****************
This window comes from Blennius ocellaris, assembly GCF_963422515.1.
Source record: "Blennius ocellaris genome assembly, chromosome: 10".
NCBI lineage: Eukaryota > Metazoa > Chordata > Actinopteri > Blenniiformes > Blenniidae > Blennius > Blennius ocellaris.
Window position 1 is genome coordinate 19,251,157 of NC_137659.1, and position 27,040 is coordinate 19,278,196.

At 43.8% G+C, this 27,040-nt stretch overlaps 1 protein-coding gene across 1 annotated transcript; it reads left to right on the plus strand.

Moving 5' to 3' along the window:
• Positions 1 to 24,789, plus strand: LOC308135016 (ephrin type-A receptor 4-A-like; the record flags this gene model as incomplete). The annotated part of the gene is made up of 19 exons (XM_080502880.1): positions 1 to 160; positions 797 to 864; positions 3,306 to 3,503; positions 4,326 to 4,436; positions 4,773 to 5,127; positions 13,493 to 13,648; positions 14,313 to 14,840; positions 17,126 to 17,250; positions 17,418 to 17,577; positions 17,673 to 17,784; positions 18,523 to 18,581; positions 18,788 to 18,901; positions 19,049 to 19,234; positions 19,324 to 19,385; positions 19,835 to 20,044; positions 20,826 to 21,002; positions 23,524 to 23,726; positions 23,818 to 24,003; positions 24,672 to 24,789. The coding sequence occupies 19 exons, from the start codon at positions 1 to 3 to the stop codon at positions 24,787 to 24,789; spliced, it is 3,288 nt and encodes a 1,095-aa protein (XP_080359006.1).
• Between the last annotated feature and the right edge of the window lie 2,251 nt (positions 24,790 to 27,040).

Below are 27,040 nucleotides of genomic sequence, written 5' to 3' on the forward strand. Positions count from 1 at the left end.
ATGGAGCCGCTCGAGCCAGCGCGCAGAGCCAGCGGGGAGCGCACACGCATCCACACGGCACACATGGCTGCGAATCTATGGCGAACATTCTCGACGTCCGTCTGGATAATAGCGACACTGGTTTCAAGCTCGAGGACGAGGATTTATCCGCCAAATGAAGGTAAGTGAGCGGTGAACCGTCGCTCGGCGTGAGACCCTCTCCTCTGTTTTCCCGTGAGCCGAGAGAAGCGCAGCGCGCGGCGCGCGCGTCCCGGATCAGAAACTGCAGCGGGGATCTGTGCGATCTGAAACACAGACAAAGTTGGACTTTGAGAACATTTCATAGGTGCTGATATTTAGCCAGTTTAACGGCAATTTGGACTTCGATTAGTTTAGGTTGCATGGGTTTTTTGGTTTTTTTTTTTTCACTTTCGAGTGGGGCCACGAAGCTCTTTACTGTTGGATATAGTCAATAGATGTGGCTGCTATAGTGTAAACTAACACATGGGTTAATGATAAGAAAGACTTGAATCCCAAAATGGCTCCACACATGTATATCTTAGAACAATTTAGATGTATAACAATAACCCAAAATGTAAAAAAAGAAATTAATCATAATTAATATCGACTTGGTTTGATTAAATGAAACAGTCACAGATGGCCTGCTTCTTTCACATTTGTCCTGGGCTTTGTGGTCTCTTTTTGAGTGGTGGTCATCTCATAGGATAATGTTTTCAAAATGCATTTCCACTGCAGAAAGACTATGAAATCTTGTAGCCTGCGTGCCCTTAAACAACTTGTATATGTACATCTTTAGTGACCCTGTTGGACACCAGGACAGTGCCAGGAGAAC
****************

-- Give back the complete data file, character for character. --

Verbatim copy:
This window comes from Blennius ocellaris, assembly GCF_963422515.1.
Source record: "Blennius ocellaris genome assembly, chromosome: 10".
NCBI lineage: Eukaryota > Metazoa > Chordata > Actinopteri > Blenniiformes > Blenniidae > Blennius > Blennius ocellaris.
Window position 1 is genome coordinate 19,251,157 of NC_137659.1, and position 27,040 is coordinate 19,278,196.

At 43.8% G+C, this 27,040-nt stretch overlaps 1 protein-coding gene across 1 annotated transcript; it reads left to right on the plus strand.

Moving 5' to 3' along the window:
• Positions 1 to 24,789, plus strand: LOC308135016 (ephrin type-A receptor 4-A-like; the record flags this gene model as incomplete). The annotated part of the gene is made up of 19 exons (XM_080502880.1): positions 1 to 160; positions 797 to 864; positions 3,306 to 3,503; positions 4,326 to 4,436; positions 4,773 to 5,127; positions 13,493 to 13,648; positions 14,313 to 14,840; positions 17,126 to 17,250; positions 17,418 to 17,577; positions 17,673 to 17,784; positions 18,523 to 18,581; positions 18,788 to 18,901; positions 19,049 to 19,234; positions 19,324 to 19,385; positions 19,835 to 20,044; positions 20,826 to 21,002; positions 23,524 to 23,726; positions 23,818 to 24,003; positions 24,672 to 24,789. The coding sequence occupies 19 exons, from the start codon at positions 1 to 3 to the stop codon at positions 24,787 to 24,789; spliced, it is 3,288 nt and encodes a 1,095-aa protein (XP_080359006.1).
• Between the last annotated feature and the right edge of the window lie 2,251 nt (positions 24,790 to 27,040).

Below are 27,040 nucleotides of genomic sequence, written 5' to 3' on the forward strand. Positions count from 1 at the left end.
ATGGAGCCGCTCGAGCCAGCGCGCAGAGCCAGCGGGGAGCGCACACGCATCCACACGGCACACATGGCTGCGAATCTATGGCGAACATTCTCGACGTCCGTCTGGATAATAGCGACACTGGTTTCAAGCTCGAGGACGAGGATTTATCCGCCAAATGAAGGTAAGTGAGCGGTGAACCGTCGCTCGGCGTGAGACCCTCTCCTCTGTTTTCCCGTGAGCCGAGAGAAGCGCAGCGCGCGGCGCGCGCGTCCCGGATCAGAAACTGCAGCGGGGATCTGTGCGATCTGAAACACAGACAAAGTTGGACTTTGAGAACATTTCATAGGTGCTGATATTTAGCCAGTTTAACGGCAATTTGGACTTCGATTAGTTTAGGTTGCATGGGTTTTTTGGTTTTTTTTTTTTCACTTTCGAGTGGGGCCACGAAGCTCTTTACTGTTGGATATAGTCAATAGATGTGGCTGCTATAGTGTAAACTAACACATGGGTTAATGATAAGAAAGACTTGAATCCCAAAATGGCTCCACACATGTATATCTTAGAACAATTTAGATGTATAACAATAACCCAAAATGTAAAAAAAGAAATTAATCATAATTAATATCGACTTGGTTTGATTAAATGAAACAGTCACAGATGGCCTGCTTCTTTCACATTTGTCCTGGGCTTTGTGGTCTCTTTTTGAGTGGTGGTCATCTCATAGGATAATGTTTTCAAAATGCATTTCCACTGCAGAAAGACTATGAAATCTTGTAGCCTGCGTGCCCTTAAACAACTTGTATATGTACATCTTTAGTGACCCTGTTGGACACCAGGACAGTGCCAGGAGAAC